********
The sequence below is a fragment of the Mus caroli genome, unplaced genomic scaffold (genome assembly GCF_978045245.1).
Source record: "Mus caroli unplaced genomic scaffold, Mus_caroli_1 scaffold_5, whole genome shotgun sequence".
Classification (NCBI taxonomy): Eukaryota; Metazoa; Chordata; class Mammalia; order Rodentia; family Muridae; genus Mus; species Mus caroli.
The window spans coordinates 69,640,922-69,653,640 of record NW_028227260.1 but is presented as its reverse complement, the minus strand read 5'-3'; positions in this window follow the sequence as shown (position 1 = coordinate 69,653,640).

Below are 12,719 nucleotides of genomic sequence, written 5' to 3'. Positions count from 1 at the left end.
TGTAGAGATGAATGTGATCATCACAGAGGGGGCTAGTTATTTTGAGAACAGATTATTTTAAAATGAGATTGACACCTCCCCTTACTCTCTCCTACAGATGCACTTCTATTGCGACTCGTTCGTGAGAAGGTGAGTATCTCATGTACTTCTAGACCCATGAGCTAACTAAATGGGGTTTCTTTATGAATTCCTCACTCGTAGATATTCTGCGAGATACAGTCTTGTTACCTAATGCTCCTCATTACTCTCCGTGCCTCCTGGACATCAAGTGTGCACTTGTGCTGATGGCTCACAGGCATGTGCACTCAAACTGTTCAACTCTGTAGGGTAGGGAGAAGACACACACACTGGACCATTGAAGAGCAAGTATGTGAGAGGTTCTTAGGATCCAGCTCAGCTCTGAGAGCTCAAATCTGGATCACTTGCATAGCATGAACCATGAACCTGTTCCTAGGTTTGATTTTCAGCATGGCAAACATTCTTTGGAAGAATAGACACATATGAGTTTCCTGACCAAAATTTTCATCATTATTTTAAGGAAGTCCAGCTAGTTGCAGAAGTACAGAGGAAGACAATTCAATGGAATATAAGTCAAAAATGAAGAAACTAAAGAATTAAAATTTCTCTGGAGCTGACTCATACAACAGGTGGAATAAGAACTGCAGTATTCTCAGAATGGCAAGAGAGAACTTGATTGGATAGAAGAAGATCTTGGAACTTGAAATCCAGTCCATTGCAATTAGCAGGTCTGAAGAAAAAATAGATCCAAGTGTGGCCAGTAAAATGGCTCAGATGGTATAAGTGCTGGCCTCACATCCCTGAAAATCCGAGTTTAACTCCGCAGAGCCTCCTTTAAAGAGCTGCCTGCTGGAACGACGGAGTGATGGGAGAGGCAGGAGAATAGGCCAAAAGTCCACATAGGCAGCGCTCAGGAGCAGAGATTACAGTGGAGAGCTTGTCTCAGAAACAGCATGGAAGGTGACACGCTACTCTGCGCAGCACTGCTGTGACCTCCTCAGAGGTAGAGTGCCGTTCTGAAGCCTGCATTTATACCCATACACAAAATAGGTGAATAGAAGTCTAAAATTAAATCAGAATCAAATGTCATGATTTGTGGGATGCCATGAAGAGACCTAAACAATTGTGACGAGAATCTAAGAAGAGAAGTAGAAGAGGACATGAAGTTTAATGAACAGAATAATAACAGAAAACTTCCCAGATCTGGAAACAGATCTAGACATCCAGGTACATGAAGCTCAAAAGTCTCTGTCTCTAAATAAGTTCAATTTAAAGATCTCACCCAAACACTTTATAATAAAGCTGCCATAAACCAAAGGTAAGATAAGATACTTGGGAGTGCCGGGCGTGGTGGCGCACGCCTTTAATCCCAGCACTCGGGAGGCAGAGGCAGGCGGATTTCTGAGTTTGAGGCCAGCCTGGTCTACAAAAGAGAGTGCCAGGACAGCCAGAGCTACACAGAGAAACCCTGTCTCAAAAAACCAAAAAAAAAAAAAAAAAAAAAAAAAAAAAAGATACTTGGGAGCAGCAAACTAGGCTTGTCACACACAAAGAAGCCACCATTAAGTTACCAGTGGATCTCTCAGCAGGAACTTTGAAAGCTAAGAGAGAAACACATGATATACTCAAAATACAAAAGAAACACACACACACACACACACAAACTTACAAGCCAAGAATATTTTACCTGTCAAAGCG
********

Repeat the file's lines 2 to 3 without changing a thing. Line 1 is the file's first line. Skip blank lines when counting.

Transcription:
Source record: "Mus caroli unplaced genomic scaffold, Mus_caroli_1 scaffold_5, whole genome shotgun sequence".
Classification (NCBI taxonomy): Eukaryota; Metazoa; Chordata; class Mammalia; order Rodentia; family Muridae; genus Mus; species Mus caroli.